The architectural community lost a giant of the industry when Mark Humphreys died last month. The founder of the nation’s largest multifamily-focused architectural firm died on January 3. He was 67.
Humphreys was a visionary who established the Dallas-headquartered architectural firm Humphreys and Partners Architects LP (HPA) in 1991, joined shortly thereafter by Greg Faulkner, with whom he had worked at a previous firm.
Humphreys’ legacy will continue under the direction of HPA president Faulkner and Walter Hughes, chief innovation
officer, who joined the firm in 1994 after obtaining his masters in architecture degree at the University of Texas, Austin.
With Humphreys at the helm, the award-winning firm designed thousands of apartments for every type of multifamily project, growing the company to include 7 offices in the U.S. and several international locations, including India and Montevideo, Uruguay.
In addition to HPA, Humphreys founded One Humphreys, HPA’s parent company, which operates HPA Design Group, HP Civil Engineering, HPLA Studio (landscape architecture), Atticus Real Estate and Glass Recycled Surfaces. They offer architectural services, interior design, landscape architecture, civil engineering, construction administration, real estate development, and recycled glass surfaces for kitchens, baths and other uses.
Humphreys also formed a luxury aircraft charter service called Piaggio Charter.
Inspired by his father’s career designing, testing and flying planes, Humphreys carried on the family tradition and obtained a pilot’s license like his father and brothers.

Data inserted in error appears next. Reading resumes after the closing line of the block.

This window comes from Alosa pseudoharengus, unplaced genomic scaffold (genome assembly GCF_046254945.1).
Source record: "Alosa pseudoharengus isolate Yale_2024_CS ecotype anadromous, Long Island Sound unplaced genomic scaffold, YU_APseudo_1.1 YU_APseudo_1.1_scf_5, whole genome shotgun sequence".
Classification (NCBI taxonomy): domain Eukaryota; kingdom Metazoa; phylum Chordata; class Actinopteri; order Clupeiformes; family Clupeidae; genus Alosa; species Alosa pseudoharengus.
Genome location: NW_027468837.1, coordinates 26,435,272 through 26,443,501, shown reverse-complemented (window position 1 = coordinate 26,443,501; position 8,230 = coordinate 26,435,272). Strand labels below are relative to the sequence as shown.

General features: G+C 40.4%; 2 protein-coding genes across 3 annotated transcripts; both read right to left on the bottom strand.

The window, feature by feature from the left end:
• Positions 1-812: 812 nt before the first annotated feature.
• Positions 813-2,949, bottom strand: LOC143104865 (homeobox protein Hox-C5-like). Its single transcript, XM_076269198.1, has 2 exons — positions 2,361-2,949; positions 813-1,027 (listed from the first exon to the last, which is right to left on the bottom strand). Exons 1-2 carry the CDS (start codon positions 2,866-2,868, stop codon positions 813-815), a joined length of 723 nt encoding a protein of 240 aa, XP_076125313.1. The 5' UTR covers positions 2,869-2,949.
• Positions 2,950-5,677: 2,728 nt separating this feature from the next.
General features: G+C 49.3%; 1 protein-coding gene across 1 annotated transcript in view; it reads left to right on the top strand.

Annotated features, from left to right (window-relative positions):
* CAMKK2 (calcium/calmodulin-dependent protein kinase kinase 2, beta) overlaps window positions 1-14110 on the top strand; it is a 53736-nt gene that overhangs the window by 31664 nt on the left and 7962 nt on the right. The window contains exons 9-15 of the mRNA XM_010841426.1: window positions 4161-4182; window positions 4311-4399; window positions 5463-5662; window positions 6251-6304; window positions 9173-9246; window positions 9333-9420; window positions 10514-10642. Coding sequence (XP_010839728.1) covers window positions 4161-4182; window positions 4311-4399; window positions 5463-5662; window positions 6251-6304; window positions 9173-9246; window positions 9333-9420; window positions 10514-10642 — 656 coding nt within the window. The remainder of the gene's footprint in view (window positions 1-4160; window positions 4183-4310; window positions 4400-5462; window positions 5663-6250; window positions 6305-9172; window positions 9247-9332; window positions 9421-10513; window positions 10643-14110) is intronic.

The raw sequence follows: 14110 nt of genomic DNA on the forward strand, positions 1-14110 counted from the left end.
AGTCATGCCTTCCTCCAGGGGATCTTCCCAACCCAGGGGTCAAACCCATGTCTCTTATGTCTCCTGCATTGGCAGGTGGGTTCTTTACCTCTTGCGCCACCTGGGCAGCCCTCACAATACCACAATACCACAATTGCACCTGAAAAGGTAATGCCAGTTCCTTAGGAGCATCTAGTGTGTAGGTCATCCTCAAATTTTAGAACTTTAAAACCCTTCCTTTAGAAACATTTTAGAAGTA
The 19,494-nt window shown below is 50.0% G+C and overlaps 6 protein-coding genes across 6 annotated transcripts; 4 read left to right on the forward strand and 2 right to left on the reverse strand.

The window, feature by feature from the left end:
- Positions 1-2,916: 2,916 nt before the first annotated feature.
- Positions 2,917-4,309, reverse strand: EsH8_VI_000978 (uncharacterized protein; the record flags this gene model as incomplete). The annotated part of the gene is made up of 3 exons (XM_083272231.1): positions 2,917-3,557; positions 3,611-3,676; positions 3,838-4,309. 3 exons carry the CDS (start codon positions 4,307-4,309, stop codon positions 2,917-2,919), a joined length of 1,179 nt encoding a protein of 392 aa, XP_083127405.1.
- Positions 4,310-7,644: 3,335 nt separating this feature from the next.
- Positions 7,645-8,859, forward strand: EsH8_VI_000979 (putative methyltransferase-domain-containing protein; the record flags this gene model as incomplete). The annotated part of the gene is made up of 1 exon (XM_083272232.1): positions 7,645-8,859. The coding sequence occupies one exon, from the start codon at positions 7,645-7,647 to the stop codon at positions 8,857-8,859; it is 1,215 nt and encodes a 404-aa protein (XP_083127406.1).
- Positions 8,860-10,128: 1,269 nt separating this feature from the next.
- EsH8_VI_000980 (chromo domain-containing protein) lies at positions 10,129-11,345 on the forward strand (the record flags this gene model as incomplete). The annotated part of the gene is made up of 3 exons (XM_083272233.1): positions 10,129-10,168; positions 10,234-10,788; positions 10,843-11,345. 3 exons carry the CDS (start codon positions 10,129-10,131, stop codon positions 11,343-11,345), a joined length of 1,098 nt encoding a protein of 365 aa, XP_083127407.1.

As a boy, he had two dreams for the future—becoming an architect and owning a Learjet, he said in a 2019 interview with Texas Architect magazine, realizing that to do both he would need to own a business.
Humphreys showed early talent in architectural design, entering and winning a high school design contest sponsored by a national multifamily association. He went on to enroll at the College of Architecture at Texas Tech University, funding his education by working at an engineering firm and for a multifamily architect and developer. He took business classes at the behest of a professor and began to design homes and apartments on the side, eventually hiring 12 fellow students to work with him.
After graduating with an architectural degree in 1978, he worked at companies in Lubbock and Dallas before launching HPA 13 years later.
The fledgling firm took on a variety of real estate projects before Humphreys realized that apartments was the one sector that remained strong in all economic markets, years before it was seen as an institutional quality investment.
Once investors caught on that apartments had no defaults during the Great Recession of 2007 to 2009, developers began including a larger percentage of rental housing in their mixed-use projects. “Apartments are (now) the number one investment choice of all real estate investment companies, because it’s the safest sector,” Humphreys said in 2019.
While HPA has designed a number of mixed-use and hotel projects, under Humphreys’ leadership, multifamily became its core focus. HPA gained in market share of the sector during the recession, tapping early into government guaranteed loans.
Humphreys believed that bigger is better for profits and that a business is best run when specialists stick to their core competencies. He believed businessmen should run businesses and designers should design and that a company can never have too many marketing people, because they will always pay for themselves, said Hughes, who divides his time between HPA’s Dallas office and the office he established in Uruguay, where he was born.
“You have good designers and you have good businessmen, but Mark combined both of these qualities, and that is how he was able to create his empire. He was a visionary who saw five to 10 years ahead of everyone else,” Hughes said.